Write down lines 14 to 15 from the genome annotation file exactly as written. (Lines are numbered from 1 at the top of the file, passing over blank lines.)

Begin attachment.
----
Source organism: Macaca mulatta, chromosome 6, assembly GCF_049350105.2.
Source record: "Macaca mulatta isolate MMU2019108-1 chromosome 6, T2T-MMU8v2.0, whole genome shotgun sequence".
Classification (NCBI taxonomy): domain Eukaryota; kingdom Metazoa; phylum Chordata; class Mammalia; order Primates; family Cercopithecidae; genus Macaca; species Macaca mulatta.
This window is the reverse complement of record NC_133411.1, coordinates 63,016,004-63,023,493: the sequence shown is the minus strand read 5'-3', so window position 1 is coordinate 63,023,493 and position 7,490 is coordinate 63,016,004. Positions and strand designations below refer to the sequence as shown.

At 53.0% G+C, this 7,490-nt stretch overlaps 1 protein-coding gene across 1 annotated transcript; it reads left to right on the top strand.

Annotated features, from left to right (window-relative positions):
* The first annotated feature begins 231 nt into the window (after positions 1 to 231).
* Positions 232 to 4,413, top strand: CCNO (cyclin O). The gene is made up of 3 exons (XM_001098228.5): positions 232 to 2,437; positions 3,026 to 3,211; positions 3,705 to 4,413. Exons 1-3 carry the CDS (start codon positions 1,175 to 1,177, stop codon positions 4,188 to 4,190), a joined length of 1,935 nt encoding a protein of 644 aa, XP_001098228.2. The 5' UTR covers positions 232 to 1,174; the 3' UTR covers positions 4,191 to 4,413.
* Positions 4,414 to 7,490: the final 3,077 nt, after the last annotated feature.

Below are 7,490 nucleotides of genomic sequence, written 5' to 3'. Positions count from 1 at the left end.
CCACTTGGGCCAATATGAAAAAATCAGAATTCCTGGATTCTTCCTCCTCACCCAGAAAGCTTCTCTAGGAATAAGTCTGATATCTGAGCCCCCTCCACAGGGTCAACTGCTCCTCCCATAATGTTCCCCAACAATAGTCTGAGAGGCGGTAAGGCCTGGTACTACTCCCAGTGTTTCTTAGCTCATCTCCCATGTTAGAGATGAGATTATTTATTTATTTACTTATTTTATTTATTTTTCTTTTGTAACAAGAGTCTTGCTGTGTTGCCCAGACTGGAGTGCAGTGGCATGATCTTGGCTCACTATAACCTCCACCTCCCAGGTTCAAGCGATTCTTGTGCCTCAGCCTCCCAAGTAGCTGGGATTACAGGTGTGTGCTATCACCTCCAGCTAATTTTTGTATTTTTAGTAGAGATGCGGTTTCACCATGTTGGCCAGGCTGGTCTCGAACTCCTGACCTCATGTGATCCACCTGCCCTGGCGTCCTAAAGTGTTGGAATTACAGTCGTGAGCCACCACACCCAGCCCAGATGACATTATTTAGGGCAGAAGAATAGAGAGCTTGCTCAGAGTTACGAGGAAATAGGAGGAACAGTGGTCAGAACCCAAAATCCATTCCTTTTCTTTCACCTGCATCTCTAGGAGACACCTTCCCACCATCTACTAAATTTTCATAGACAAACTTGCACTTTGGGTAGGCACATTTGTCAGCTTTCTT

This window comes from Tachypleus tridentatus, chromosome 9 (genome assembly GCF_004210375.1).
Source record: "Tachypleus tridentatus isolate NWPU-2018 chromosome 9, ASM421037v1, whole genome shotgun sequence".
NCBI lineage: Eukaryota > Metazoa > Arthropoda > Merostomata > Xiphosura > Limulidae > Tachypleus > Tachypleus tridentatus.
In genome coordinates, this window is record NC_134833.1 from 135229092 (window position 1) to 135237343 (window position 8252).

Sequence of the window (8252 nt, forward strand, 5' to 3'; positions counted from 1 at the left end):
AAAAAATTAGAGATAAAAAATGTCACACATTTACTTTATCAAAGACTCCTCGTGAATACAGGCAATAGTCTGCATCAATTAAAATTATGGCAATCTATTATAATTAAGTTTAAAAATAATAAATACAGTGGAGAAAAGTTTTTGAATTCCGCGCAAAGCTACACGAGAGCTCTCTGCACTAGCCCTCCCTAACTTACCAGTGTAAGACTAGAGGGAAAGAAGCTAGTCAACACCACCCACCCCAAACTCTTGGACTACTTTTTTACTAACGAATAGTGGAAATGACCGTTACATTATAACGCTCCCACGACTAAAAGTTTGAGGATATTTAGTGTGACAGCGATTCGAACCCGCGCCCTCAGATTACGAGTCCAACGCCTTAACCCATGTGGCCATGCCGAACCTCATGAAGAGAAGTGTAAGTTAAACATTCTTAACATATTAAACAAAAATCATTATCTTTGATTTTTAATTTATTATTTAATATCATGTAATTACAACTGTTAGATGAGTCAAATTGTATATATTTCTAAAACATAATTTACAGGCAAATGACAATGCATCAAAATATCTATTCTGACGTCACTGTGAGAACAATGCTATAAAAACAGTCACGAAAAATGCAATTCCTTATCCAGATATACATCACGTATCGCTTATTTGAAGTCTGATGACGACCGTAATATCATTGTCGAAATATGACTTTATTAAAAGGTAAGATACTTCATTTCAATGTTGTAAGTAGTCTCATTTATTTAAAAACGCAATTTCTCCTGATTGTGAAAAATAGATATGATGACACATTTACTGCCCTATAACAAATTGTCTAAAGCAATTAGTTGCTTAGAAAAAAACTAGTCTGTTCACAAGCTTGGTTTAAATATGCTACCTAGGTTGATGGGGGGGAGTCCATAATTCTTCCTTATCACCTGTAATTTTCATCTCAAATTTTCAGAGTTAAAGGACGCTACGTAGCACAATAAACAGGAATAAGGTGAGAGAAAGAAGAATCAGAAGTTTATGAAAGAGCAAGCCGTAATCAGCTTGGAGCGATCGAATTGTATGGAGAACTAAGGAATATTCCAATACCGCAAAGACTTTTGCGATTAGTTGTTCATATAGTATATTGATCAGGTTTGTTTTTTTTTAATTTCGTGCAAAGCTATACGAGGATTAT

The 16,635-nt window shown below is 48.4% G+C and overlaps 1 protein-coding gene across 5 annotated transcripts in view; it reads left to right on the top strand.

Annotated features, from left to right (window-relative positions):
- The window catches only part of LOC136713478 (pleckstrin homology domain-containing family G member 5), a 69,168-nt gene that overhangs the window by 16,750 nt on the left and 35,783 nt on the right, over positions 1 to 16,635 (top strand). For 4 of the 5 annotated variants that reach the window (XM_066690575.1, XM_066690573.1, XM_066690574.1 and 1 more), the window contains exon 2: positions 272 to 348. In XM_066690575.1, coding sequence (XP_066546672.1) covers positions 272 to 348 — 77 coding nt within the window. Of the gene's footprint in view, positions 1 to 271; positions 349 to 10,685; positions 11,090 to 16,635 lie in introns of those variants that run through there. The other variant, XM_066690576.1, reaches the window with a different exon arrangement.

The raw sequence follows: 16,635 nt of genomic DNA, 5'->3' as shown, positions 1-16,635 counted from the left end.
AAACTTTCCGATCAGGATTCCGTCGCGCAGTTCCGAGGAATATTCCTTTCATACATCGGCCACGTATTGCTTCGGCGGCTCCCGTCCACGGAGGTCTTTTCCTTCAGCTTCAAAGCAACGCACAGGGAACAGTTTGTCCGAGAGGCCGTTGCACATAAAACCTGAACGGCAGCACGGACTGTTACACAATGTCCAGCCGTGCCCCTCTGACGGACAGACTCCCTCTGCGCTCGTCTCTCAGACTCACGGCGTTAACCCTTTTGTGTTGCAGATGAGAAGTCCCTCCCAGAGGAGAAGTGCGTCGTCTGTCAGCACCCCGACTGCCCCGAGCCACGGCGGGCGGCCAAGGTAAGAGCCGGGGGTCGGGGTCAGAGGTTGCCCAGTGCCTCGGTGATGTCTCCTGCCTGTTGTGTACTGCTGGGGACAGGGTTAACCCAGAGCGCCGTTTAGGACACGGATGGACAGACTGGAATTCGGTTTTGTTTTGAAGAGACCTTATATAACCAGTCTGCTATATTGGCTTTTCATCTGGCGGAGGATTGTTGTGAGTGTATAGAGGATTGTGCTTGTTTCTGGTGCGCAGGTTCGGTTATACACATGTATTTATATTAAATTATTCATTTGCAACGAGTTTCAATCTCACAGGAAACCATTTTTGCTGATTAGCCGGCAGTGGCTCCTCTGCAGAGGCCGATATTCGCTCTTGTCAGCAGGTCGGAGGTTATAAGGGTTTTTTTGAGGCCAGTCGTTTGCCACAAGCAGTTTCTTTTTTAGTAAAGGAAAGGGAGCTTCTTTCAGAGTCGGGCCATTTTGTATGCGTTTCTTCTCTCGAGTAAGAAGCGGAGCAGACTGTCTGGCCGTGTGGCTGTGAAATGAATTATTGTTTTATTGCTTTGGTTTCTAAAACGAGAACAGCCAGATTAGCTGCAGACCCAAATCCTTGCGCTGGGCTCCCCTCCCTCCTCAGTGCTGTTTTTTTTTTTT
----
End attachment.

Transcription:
NCBI lineage: Eukaryota > Metazoa > Arthropoda > Merostomata > Xiphosura > Limulidae > Tachypleus > Tachypleus tridentatus.
In genome coordinates, this window is record NC_134833.1 from 135229092 (window position 1) to 135237343 (window position 8252).